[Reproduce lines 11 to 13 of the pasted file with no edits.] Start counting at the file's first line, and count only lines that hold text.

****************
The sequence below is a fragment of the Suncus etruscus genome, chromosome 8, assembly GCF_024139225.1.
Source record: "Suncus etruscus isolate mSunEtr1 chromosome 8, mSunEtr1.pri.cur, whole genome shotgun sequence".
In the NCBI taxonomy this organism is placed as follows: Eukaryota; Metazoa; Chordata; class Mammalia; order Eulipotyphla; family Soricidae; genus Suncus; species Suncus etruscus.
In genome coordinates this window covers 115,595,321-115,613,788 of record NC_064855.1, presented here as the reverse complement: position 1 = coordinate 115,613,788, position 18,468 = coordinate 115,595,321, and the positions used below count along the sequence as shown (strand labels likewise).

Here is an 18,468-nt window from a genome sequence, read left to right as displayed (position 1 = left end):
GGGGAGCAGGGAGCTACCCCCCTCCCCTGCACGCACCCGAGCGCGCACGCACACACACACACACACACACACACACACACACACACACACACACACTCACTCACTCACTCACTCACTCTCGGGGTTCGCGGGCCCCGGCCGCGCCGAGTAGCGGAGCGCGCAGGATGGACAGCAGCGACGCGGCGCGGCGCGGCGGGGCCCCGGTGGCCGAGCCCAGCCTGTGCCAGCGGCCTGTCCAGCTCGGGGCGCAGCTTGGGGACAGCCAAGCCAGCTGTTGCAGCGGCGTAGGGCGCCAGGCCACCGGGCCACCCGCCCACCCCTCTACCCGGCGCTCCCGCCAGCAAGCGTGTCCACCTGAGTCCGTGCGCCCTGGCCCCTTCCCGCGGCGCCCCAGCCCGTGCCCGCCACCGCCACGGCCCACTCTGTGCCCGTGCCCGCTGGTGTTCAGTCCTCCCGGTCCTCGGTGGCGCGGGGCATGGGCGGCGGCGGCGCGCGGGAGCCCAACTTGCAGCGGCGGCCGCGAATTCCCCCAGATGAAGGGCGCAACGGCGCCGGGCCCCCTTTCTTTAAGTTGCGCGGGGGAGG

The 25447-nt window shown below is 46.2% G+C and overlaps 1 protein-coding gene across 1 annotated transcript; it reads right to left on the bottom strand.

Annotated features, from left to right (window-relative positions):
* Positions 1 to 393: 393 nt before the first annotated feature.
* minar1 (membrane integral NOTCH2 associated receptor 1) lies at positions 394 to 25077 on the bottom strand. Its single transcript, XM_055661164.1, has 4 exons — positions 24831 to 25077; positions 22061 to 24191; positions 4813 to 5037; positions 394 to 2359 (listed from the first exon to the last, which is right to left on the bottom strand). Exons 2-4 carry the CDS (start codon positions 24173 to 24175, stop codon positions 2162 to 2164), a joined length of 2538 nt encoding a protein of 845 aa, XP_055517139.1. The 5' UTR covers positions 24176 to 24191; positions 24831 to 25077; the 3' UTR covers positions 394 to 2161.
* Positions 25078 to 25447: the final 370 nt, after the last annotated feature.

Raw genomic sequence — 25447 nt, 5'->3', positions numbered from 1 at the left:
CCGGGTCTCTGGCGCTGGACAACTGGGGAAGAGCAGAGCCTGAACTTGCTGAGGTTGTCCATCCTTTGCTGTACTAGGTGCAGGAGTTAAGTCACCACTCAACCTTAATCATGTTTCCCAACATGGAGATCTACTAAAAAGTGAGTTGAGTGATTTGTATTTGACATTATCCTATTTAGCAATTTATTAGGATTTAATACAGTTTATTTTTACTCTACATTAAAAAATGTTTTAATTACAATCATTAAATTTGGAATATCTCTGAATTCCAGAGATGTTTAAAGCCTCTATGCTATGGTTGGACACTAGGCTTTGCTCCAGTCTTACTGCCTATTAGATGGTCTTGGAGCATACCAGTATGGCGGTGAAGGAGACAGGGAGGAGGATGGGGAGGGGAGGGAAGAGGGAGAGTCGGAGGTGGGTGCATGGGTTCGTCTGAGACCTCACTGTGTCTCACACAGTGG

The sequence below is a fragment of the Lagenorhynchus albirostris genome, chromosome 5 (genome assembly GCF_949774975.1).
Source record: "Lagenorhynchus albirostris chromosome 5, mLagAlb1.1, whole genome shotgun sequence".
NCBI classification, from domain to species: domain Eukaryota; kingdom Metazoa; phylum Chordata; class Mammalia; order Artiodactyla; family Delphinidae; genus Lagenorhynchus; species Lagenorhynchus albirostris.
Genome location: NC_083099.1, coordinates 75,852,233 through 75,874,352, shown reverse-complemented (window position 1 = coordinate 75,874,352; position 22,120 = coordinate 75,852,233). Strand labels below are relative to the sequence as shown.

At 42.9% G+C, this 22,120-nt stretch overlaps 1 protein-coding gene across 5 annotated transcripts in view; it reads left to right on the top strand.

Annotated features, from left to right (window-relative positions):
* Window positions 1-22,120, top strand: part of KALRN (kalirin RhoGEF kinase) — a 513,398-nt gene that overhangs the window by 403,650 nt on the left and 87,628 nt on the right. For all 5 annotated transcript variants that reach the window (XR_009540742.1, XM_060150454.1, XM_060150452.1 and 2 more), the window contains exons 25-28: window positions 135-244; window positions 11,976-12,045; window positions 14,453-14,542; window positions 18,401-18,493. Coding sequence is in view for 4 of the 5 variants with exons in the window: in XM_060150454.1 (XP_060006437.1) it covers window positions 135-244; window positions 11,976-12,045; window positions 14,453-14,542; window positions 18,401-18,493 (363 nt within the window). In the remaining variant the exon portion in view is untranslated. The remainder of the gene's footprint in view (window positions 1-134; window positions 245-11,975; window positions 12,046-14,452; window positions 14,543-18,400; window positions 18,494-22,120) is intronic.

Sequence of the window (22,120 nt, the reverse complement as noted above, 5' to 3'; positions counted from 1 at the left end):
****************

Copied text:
* Positions 25078 to 25447: the final 370 nt, after the last annotated feature.

Raw genomic sequence — 25447 nt, 5'->3', positions numbered from 1 at the left:
CCGGGTCTCTGGCGCTGGACAACTGGGGAAGAGCAGAGCCTGAACTTGCTGAGGTTGTCCATCCTTTGCTGTACTAGGTGCAGGAGTTAAGTCACCACTCAACCTTAATCATGTTTCCCAACATGGAGATCTACTAAAAAGTGAGTTGAGTGATTTGTATTTGACATTATCCTATTTAGCAATTTATTAGGATTTAATACAGTTTATTTTTACTCTACATTAAAAAATGTTTTAATTACAATCATTAAATTTGGAATATCTCTGAATTCCAGAGATGTTTAAAGCCTCTATGCTATGGTTGGACACTAGGCTTTGCTCCAGTCTTACTGCCTATTAGATGGTCTTGGAGCATACCAGTATGGCGGTGAAGGAGACAGGGAGGAGGATGGGGAGGGGAGGGAAGAGGGAGAGTCGGAGGTGGGTGCATGGGTTCGTCTGAGACCTCACTGTGTCTCACACAGTGG